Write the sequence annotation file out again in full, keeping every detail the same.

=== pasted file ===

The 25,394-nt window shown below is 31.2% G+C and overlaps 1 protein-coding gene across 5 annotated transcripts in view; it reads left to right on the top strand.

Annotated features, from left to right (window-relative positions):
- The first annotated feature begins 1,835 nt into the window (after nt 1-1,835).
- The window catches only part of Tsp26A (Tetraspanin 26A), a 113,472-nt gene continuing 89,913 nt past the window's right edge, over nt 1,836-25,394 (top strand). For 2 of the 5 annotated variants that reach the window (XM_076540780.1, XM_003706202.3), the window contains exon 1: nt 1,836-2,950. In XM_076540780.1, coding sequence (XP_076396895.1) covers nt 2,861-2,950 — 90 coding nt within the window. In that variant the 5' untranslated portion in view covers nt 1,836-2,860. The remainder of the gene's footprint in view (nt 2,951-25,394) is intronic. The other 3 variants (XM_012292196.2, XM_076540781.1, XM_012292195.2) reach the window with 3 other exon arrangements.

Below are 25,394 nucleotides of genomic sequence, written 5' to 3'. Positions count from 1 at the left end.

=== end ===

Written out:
The 25,394-nt window shown below is 31.2% G+C and overlaps 1 protein-coding gene across 5 annotated transcripts in view; it reads left to right on the top strand.

Annotated features, from left to right (window-relative positions):
- The first annotated feature begins 1,835 nt into the window (after nt 1-1,835).
- The window catches only part of Tsp26A (Tetraspanin 26A), a 113,472-nt gene continuing 89,913 nt past the window's right edge, over nt 1,836-25,394 (top strand). For 2 of the 5 annotated variants that reach the window (XM_076540780.1, XM_003706202.3), the window contains exon 1: nt 1,836-2,950. In XM_076540780.1, coding sequence (XP_076396895.1) covers nt 2,861-2,950 — 90 coding nt within the window. In that variant the 5' untranslated portion in view covers nt 1,836-2,860. The remainder of the gene's footprint in view (nt 2,951-25,394) is intronic. The other 3 variants (XM_012292196.2, XM_076540781.1, XM_012292195.2) reach the window with 3 other exon arrangements.

Below are 25,394 nucleotides of genomic sequence, written 5' to 3'. Positions count from 1 at the left end.